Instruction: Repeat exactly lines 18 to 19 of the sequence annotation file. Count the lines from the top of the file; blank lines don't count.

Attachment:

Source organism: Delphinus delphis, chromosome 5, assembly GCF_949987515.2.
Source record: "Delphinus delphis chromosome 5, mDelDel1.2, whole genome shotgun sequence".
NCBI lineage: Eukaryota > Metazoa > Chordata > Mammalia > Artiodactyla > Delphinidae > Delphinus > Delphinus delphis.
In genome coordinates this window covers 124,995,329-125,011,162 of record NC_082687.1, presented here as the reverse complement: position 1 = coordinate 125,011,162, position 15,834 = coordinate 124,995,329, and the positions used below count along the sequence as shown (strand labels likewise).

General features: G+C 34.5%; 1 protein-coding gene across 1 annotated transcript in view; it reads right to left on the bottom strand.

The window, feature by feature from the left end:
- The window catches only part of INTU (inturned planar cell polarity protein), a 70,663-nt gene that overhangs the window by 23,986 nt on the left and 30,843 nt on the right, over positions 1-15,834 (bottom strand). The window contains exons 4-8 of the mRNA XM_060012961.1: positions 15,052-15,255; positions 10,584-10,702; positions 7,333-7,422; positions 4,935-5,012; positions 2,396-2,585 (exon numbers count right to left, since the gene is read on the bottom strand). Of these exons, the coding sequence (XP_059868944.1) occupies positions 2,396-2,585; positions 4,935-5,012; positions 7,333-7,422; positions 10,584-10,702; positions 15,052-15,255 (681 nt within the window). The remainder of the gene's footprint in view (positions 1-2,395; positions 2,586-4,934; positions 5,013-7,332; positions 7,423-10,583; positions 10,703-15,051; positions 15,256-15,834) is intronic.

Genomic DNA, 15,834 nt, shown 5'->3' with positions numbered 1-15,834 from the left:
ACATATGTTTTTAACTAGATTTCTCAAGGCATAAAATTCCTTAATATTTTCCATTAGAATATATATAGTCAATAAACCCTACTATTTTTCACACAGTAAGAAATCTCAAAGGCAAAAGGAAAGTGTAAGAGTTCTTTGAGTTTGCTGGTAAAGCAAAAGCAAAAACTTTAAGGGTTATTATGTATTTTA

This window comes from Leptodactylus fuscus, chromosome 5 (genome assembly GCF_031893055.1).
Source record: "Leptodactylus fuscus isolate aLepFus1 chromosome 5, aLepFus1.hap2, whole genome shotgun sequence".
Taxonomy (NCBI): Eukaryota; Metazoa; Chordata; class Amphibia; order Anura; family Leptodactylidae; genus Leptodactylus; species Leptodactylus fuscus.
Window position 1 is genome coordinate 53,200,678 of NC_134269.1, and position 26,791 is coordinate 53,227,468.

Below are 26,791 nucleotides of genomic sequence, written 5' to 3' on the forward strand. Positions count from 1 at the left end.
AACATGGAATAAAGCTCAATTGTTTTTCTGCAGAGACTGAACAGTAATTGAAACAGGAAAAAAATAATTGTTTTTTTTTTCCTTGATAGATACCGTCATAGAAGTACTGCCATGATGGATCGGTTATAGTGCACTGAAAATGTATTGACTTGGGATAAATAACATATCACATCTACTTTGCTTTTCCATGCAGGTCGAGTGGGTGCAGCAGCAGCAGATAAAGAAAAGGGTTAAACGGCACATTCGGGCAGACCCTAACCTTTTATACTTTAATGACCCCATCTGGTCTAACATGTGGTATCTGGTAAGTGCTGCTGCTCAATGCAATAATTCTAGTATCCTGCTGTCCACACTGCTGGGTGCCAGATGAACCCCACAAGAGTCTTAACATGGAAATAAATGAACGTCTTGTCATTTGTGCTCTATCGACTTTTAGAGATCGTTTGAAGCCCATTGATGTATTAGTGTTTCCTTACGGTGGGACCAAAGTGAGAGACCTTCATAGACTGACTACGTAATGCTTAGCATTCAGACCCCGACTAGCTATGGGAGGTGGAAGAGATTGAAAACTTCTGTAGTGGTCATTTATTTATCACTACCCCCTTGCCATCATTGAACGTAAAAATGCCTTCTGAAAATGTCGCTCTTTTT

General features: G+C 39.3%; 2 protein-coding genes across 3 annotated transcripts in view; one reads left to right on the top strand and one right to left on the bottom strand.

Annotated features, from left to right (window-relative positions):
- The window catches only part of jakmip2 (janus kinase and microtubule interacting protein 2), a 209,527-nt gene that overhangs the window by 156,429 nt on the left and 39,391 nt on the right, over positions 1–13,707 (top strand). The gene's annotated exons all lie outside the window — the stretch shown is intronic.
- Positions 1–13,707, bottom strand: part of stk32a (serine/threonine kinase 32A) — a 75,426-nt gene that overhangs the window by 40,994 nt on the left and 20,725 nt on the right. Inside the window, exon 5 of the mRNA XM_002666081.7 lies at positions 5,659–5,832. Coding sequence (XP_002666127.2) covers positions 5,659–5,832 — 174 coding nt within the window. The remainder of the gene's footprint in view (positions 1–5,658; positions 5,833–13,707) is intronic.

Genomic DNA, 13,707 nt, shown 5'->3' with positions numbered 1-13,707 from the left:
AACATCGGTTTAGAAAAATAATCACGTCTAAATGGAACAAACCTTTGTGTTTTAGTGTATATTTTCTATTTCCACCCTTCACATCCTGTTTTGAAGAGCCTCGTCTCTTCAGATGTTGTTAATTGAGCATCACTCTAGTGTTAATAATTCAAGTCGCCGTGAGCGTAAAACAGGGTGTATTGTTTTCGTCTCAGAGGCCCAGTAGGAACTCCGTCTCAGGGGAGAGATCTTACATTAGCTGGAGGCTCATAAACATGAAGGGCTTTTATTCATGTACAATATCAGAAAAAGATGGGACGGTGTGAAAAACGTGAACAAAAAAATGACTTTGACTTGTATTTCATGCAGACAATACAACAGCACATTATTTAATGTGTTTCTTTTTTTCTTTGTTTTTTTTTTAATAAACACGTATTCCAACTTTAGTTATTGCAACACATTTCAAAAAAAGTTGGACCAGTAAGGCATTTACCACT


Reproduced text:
- The window catches only part of jakmip2 (janus kinase and microtubule interacting protein 2), a 209,527-nt gene that overhangs the window by 156,429 nt on the left and 39,391 nt on the right, over positions 1–13,707 (top strand). The gene's annotated exons all lie outside the window — the stretch shown is intronic.
- Positions 1–13,707, bottom strand: part of stk32a (serine/threonine kinase 32A) — a 75,426-nt gene that overhangs the window by 40,994 nt on the left and 20,725 nt on the right. Inside the window, exon 5 of the mRNA XM_002666081.7 lies at positions 5,659–5,832. Coding sequence (XP_002666127.2) covers positions 5,659–5,832 — 174 coding nt within the window. The remainder of the gene's footprint in view (positions 1–5,658; positions 5,833–13,707) is intronic.